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CEI Senior Fellow Matt Patterson: Fiscal Crisis Represents 'Collapse' of Government Leadership

By    |   Thursday, 08 August 2013 04:38 PM

The fiscal crisis that has hit all levels of the U.S. government represents a failure of political leadership, said Matt Patterson, a senior fellow at the Competitive Enterprise Institute.

"The scale of irresponsibility of our politicians in this country is just stunning," he told Newsmax TV in an exclusive interview.

"A lot of times I look at our fiscal crisis and think, this must have been what it was like to live in the pre-World War II era, where people saw this huge threat coming, and no one did anything about it. Just a collapse of leadership is what we've seen on all levels of government."

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Patterson, a labor policy specialist, focused on the municipal financial crisis in his interview.

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The numbers he has seen point to an unfunded pension liability between $2.5 trillion and $4 trillion or even larger for state and local governments.

"What that tells you is that no one knows," Patterson said. "And when you don't even know how much trouble you're in, that's a whole [lot] of trouble."

It's important to realize that "the main driver of these pensions and health benefits that are dragging these cities down is public sector unions," he said.

The unions "have bargained with politicians they have helped elect for decades, and these politicians give them everything they want to the point where it breaks these cities' budgets."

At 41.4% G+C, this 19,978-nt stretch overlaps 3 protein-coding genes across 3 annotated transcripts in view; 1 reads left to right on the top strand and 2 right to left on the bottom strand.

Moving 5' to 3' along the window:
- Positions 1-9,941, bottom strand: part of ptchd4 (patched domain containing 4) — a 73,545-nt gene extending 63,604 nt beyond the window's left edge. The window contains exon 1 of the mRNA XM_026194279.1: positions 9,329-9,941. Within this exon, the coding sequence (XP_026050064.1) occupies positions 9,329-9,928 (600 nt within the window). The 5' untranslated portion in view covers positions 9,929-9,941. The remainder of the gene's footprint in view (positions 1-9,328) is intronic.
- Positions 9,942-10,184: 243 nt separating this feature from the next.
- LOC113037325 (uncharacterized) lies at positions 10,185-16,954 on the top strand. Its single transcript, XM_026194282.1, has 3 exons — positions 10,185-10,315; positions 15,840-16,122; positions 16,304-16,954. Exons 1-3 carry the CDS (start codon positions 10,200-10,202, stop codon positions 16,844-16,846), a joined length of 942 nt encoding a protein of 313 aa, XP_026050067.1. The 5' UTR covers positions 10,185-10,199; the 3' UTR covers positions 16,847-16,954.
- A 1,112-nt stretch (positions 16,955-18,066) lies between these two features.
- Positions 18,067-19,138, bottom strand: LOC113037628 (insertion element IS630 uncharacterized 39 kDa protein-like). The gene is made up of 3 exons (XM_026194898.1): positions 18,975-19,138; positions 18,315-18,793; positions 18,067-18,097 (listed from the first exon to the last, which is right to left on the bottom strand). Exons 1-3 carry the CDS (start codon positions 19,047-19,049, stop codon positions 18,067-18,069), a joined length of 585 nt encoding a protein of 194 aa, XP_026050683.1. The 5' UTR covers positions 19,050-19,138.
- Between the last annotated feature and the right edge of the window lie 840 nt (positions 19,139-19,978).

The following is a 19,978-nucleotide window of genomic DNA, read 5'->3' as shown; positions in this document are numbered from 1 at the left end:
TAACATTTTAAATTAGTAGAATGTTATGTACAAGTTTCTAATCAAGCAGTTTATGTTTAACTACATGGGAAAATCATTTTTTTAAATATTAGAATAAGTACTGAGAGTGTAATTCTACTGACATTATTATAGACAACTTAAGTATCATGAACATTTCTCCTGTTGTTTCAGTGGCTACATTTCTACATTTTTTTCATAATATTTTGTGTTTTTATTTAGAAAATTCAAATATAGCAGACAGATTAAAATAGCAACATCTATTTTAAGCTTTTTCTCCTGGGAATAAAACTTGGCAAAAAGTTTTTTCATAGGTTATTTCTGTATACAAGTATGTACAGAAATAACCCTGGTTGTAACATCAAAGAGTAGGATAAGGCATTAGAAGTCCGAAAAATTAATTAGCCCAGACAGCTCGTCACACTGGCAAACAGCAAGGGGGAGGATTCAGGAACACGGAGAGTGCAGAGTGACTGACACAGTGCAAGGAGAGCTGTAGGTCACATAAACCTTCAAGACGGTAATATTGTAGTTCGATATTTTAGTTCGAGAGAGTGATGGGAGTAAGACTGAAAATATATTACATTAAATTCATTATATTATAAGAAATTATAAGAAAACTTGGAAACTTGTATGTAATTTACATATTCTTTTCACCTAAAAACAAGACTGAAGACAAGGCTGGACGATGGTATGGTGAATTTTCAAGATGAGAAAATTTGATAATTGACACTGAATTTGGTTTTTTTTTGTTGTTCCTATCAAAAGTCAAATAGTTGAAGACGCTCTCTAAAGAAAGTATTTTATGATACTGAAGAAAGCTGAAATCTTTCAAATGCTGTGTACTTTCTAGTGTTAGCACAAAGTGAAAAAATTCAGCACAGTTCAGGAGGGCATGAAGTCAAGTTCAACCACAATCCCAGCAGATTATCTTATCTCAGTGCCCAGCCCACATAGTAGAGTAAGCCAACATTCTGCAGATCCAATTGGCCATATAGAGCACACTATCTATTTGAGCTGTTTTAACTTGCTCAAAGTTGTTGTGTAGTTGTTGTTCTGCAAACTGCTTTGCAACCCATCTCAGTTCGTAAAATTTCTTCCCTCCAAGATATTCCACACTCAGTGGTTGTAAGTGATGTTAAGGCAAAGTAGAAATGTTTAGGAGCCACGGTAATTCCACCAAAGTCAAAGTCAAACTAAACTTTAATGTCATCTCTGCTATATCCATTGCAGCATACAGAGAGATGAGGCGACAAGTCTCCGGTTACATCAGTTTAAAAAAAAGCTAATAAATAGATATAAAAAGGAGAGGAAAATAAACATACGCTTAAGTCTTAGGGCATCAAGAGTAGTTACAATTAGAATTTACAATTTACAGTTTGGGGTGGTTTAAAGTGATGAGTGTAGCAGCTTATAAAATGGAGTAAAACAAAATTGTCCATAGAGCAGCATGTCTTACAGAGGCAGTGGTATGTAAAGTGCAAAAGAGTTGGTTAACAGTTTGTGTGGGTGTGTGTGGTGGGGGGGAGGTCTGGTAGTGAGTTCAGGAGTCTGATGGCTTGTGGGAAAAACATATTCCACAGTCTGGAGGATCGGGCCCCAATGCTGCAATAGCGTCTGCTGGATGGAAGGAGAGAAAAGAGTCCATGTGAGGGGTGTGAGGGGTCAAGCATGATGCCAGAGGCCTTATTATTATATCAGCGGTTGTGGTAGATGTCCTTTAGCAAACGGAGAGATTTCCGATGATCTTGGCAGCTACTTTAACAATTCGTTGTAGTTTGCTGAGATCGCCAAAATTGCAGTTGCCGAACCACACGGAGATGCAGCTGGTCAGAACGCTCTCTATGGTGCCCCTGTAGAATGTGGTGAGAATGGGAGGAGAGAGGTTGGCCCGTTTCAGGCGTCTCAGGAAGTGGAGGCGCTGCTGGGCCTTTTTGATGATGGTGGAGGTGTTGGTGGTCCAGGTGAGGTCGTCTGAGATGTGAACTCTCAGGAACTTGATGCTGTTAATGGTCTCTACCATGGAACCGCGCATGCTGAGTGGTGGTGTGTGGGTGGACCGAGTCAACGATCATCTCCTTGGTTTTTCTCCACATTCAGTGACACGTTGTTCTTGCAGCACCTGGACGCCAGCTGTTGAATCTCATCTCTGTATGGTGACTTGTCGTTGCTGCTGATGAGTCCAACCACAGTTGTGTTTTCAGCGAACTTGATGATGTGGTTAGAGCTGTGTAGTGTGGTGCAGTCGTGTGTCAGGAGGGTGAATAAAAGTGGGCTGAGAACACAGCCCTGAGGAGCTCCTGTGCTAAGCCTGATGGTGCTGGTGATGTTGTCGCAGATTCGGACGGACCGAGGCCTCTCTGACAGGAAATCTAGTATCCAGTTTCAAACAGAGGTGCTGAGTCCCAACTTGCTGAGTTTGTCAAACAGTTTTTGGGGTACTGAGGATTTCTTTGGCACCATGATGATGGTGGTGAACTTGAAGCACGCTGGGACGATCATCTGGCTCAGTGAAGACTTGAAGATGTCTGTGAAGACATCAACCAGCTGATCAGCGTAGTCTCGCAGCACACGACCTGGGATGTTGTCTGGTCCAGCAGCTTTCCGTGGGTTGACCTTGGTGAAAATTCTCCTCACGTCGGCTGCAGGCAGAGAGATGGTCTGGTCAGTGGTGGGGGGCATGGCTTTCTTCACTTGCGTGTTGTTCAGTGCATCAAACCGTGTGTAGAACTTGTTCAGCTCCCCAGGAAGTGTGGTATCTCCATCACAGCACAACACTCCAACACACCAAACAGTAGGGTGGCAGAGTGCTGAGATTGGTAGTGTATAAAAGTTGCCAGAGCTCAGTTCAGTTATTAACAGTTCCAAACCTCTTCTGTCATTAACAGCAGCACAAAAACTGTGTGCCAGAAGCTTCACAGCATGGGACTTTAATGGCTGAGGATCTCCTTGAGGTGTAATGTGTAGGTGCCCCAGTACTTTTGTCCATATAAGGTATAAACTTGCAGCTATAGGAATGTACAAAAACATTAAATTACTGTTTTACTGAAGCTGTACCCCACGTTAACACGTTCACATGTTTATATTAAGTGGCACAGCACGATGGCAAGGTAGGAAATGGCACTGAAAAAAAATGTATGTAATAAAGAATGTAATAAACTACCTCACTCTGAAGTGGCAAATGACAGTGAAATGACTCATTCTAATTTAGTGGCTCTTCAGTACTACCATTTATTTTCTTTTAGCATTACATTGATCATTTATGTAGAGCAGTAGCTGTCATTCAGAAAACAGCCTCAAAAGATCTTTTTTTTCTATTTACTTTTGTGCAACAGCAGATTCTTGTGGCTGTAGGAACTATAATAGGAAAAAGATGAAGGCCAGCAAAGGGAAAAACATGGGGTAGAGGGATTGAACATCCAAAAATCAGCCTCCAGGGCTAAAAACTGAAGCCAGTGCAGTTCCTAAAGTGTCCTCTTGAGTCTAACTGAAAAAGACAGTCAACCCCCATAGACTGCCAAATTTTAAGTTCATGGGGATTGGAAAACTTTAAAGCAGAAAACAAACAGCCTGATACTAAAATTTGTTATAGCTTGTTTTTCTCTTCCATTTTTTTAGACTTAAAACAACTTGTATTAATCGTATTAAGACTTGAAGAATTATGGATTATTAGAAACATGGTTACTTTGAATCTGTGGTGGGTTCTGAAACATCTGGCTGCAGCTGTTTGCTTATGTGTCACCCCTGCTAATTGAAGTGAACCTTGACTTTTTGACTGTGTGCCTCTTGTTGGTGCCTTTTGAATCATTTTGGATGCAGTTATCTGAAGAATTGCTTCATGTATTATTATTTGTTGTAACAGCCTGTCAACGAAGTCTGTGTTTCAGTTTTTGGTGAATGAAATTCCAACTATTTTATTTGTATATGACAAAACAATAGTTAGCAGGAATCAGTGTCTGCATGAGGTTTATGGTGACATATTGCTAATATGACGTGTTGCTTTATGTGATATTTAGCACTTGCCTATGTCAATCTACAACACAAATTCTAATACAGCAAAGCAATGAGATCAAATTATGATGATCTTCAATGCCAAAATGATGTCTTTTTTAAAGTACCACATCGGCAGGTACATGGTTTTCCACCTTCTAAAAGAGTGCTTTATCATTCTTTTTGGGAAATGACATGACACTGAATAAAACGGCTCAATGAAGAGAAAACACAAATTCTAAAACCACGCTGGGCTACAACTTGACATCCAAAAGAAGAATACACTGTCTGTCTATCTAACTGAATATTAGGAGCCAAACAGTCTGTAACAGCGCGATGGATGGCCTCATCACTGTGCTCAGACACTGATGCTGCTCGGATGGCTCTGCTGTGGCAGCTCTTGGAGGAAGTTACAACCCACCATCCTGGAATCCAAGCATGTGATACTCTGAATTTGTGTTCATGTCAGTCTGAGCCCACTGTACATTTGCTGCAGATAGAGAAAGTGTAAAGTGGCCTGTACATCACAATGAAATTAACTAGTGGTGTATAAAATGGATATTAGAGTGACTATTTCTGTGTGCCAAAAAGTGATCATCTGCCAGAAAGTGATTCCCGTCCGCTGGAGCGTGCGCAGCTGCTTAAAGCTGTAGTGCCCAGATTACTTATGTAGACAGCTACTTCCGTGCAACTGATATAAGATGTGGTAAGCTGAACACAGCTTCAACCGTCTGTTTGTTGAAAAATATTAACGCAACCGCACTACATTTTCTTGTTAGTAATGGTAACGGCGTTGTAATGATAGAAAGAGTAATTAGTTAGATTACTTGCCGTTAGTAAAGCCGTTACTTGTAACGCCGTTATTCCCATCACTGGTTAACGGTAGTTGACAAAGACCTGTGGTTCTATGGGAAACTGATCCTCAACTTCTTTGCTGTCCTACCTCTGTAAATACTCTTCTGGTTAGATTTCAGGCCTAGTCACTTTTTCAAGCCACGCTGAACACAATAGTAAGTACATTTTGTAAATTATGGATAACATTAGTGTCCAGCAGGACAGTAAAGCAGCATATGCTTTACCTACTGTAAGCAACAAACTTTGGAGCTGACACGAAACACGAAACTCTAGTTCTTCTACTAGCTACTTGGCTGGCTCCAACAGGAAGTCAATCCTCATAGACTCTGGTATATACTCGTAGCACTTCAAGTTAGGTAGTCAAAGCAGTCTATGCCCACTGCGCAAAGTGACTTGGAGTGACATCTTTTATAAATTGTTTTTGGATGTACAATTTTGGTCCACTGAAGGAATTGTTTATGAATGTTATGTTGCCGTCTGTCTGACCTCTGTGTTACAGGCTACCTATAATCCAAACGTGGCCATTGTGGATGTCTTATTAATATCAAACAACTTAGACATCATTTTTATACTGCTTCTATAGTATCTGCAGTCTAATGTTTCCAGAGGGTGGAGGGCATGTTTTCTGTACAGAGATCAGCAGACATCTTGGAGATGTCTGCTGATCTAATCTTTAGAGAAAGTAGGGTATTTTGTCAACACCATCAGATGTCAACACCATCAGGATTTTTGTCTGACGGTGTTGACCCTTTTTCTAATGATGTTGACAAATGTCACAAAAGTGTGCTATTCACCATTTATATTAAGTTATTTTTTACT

For example, in San Diego, a retired librarian can receive a pension of $234,000 a year, Patterson says. And "in Newport Beach, Fla., a lifeguard can retire at age 51 and make $108,000 in pension and health benefits."

Sen. Orrin Hatch, R-Utah, backs a plan to transfer municipal retirement liabilities to insurance companies. But Patterson doesn't think that's the answer.

"Anyone who can come up with an idea that hasn't been tried, those ideas deserve to be considered," he said. However, "it's kind of like transferring debt from one person to another. You still have the debt."

What is really needed to solve the crisis is political will, Patterson said. He's impressed with how New York City Mayor Michael Bloomberg is handling the issue.

"He has come out recently and said, we have got to solve this problem. New York City's pensions are costing us some $8 billion a year," Patterson stated.

"And he said, look, I'm not saying we're Detroit, but if we don't solve this, we could definitely relapse and decline. That was very brave of him to say. Detroit has lit a fire under Bloomberg, and lit a fire under [Chicago Mayor] Rahm Emanuel. Let's see how far it takes them."

As for Emanuel, he, like any other politician, will try to avoid declaring bankruptcy for the city, Patterson said. And he praised the mayor for refusing to raise property taxes by the 150 percent it would take to keep paying for retirement obligations.

"He should be applauded for that tough stand," Patterson said. "We'll see how long it lasts. These public sector unions can bring a lot of pressure to bear."

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The fiscal crisis that has hit all levels of the U.S. government represents a failure of political leadership, says Matt Patterson, a senior fellow at the Competitive Enterprise Institute.
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2013-38-08
Thursday, 08 August 2013 04:38 PM
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